drum gave me the opportunity to join the local rock band and perform at parties, dances, and win Battle
of The Bands contests. By the time I was sixteen years old I was playing professionally in nightclubs,
bars, functions, and outside concerts. It was my greatest joy to say I was a professional musician. I was
able to tour Great Britain for two years [1976 & 1977] with a very successful hard rock band,
“American Train.” I lived in Liverpool, England, the home of my heroes, “The Beatles.” I was able to
perform in many of the same venues that The Beatles, The Rolling Stones, Deep Purple, Led Zeppelin,
etc, performed in . Words cannot describe what that did for me. I also felt safe for the first time in my
life-I had the Atlantic Ocean between me and my perpetrators. This allowed me the freedom to write
songs and to start singing.

Back in Boston I continued to perform throughout New England and New York and soon went into
the business side of music as a manager and talent agent. The business was successful and it helped me
support my own family of a wife and five daughters. I still continued to perform on the weekends with
a classic rock band, so life was good. I had it all but the past would soon come back to haunt me and I
was laid low and lost everything due to PTSD and major depression because all of the suppressed
memories and feelings from my childhood came back to devastate me.

I thought I had already known abuse as a child and teenager, now I learned first hand just how
devastating the label of “mentally ill” would be. The stigma, discrimination and the shunning by family
members and some friends in of itself was hard and crippling-but now, music only sounded like noise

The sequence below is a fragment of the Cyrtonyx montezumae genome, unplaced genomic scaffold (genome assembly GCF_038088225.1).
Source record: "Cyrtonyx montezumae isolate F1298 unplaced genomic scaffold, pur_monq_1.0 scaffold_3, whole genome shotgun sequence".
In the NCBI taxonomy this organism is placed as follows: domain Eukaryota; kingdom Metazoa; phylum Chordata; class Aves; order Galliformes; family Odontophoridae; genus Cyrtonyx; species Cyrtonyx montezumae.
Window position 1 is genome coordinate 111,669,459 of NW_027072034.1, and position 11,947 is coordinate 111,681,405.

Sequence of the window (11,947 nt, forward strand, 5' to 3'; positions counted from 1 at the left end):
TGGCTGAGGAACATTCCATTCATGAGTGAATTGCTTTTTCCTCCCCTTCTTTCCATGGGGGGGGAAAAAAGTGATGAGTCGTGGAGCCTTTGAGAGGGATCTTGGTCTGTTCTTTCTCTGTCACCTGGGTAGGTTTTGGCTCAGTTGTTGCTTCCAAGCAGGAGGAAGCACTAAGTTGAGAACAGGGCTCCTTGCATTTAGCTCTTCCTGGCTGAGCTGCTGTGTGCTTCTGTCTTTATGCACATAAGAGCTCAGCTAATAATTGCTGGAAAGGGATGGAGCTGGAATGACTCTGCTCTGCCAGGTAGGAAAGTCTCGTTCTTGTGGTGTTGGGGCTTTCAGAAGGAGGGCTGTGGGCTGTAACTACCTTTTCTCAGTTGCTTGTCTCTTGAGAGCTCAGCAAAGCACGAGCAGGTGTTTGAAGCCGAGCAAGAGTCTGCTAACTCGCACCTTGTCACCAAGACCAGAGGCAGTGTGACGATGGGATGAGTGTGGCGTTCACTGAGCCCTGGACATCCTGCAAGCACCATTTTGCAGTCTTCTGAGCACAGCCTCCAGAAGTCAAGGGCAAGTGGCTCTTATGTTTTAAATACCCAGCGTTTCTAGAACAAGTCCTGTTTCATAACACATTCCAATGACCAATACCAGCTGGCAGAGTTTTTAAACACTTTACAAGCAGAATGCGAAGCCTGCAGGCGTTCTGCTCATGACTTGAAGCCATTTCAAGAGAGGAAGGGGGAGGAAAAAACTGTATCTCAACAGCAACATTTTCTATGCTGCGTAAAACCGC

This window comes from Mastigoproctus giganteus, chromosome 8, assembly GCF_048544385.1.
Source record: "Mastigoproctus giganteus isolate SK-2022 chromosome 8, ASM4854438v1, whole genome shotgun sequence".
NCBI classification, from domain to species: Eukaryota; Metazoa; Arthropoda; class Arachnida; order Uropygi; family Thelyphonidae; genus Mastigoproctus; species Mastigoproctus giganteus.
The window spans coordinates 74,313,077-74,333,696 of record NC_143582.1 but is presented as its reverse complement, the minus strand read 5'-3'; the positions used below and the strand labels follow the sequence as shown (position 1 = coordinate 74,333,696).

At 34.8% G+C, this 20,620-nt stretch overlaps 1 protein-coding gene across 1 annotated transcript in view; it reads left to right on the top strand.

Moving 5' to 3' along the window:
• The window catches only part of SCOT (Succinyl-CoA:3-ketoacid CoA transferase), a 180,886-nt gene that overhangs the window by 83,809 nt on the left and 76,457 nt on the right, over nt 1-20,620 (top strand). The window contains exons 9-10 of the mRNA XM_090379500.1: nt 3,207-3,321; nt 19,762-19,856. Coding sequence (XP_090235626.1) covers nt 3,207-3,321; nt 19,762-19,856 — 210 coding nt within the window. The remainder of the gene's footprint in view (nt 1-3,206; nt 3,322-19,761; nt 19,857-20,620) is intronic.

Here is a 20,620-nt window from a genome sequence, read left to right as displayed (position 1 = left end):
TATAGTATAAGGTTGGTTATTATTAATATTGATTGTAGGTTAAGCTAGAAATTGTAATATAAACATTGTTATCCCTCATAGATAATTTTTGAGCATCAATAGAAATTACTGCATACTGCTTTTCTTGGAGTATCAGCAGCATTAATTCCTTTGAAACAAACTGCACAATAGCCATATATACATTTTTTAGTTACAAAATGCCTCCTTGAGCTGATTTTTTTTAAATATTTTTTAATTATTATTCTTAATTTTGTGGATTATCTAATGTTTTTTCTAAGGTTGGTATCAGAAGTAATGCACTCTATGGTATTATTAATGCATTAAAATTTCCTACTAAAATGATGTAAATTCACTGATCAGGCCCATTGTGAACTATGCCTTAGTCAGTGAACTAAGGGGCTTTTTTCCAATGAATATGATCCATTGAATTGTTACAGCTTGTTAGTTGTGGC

to me. This I could not understand, this only made the depression worse when I was unable to play the
drums or listen to music. But music and healing has its way and soon those gifts were returning. I now
decided I would learn to play the guitar, sing, and write songs. Once again I had to hear scorn and
ridicule from so many about this dream of mine. My wife [soon to be ex-wife] made fun of this as did
several mental health treatment providers I was seeing. They let me know that, “Michael you’ll always
be mentally ill and unable to work again. Maybe you can volunteer in a library that has a music section
someday.”

I am happy to say that I shrugged off their criticism and I did learn to play the guitar and sing. I
have released three albums and I get to travel around the country sharing my songs of hope, love, loss,
and joy to so many. By way of example, I share the painful parts of my life, but to let others know, to
never give up on your dreams and goals–whatever they may be. Life is indeed hard for so many of us,
but always follow your heart and your dreams. It is a journey and there are many bumps and obstacles
along the way, but the simple act of trying is worth the taking.

Music has the power to heal, transform and inspire and we have the power through deep
listening to increase our intuition and self awareness.” – Andre Feriante

Michael Skinner
www.mskinnermusic.com mikeskinner@comcast.net
https://www.youtube.com/user/mcstrain

 

2 Comments

  1. There is nothing compared to music. It transcends the world. I’m glad for your testimony. God bless you in your life and work.